SSDA Judges impressed by sustainability deep analysis
Steel can unarguably claim to be a sustainable construction material like no other, with almost all constructional steelwork being recycled if not reused, and the buildings made from it easily repurposed or extended.
The projects granted recognition in the 2021 Structural Steel Design Awards have exemplified the great qualities of steel throughout the history of the Awards, now in their sixth decade. This year is no exception, as can be seen in the SSDA coverage in this issue of NSC. High sustainability qualities can be seen in all of them, but this year the Judges spotted an encouraging trend – design and construction teams aren’t just sitting back and assuming they are doing well on sustainability just by choosing steel – although of course they are – but they are undertaking well considered evaluations of their designs and construction plans to make sure they are doing all they can.
Climate change is now widely accepted as the greatest challenge facing our way of life, even greater than the pandemic that the world has struggled against for the past 18 months or so. Science looks like having won the pandemic battle by creating vaccines, but combatting climate change will take a lot longer and an even more sizeable amount of world GDP will have to be diverted towards the solutions.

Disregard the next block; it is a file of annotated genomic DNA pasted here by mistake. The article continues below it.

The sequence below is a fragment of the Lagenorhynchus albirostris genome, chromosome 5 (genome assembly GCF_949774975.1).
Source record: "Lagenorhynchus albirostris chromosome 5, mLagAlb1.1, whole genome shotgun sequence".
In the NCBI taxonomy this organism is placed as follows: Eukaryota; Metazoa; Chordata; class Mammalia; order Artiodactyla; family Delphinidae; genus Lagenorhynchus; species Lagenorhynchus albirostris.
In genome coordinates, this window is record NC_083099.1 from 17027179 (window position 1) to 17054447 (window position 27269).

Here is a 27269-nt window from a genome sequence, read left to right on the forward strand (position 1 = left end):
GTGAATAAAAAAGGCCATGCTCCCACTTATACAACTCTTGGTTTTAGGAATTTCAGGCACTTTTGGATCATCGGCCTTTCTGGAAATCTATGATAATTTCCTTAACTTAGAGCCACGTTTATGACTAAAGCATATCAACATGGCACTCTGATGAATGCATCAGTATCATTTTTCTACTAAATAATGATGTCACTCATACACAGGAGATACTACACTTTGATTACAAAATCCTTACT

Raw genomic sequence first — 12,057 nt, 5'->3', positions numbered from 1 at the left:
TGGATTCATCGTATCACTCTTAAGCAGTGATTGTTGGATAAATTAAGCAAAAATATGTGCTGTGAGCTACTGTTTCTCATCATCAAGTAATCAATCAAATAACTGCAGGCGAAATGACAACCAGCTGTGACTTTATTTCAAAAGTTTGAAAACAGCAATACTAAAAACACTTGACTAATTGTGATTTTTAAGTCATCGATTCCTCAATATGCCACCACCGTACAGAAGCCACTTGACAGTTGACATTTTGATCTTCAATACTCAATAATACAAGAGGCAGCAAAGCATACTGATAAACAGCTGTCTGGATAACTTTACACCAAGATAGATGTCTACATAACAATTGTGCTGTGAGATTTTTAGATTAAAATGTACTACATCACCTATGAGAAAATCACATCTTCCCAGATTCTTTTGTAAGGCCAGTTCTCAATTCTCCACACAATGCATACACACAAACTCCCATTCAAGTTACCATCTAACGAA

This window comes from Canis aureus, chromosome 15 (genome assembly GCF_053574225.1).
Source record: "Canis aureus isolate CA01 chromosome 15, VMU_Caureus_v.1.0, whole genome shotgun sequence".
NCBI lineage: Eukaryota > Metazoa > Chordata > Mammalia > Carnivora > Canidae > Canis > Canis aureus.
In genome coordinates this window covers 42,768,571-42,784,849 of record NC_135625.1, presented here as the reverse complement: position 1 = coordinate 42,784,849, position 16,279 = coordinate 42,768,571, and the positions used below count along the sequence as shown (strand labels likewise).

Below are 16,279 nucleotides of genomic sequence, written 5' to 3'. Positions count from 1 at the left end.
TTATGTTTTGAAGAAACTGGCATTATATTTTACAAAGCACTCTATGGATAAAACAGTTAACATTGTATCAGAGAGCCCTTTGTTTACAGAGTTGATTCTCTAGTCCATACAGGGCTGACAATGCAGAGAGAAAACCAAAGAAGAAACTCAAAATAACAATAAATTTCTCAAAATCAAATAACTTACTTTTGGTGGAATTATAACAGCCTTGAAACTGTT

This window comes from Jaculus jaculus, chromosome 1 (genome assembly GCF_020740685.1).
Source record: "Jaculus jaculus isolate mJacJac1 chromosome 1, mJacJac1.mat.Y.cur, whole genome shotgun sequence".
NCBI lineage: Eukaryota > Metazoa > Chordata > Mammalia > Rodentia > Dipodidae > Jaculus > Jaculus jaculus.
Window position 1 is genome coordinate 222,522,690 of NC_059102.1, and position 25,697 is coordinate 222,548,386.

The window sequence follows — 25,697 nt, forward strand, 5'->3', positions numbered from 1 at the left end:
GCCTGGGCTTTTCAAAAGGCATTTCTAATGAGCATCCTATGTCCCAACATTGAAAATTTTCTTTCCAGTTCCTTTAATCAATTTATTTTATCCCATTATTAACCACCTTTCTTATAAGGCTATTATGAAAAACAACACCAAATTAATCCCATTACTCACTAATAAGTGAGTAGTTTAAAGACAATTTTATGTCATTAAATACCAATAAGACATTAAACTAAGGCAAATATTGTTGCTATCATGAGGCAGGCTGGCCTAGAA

The steel manufacturing industry is playing its part in reducing carbon emissions all along its supply chain, and it is no surprise to see the construction sector – at least as represented by those who made the SSDA shortlist – taking its responsibilities seriously. Chairman of the Judges Chris Nash said he and his fellow Judges were impressed to see projects that reflected re-use of existing structures, as well as commitment to examining the real impact of construction on carbon use by deep analysis.
The Judges again had to respect COVID-19 restrictions and conduct their judging using remote meetings technology, rather than making the site visits that have always been a key part of the judging process, one of the things that sets the SSDA apart from other awards. Hopefully, next year site visits will again be possible and the judges can revert to what for them is a highlight, actually seeing up-close the best of steel construction and meeting the construction teams involved in person.
As is always the case, the winners comprise a highly varied range of project sizes and types, this year including large City office developments and beautiful bridges. The highly impressive shortlist comprised 20 projects found worthy of selection, and that was whittled down to four Award winning projects, with another seven gaining Commendations and four more being given Merits.
Construction teams might justifiably feel their efforts in successfully delivering projects for once might deserve as much, if not more, recognition than the projects themselves receive, given the challenges they had to overcome against a background of restricted work practices forced on them by COVID-19.
As UK National Sales Manager Steven Insley of SSDA sponsors Trimble Solutions said at the Awards ceremony, the past year has challenged the industry and wider society in ways not previously experienced. “The ability of the industry to continue to deliver projects of this quality in an ever-changing world, leveraging technology for design for manufacture and assembly, is truly inspirational,” he said. Nobody could reasonably argue with that.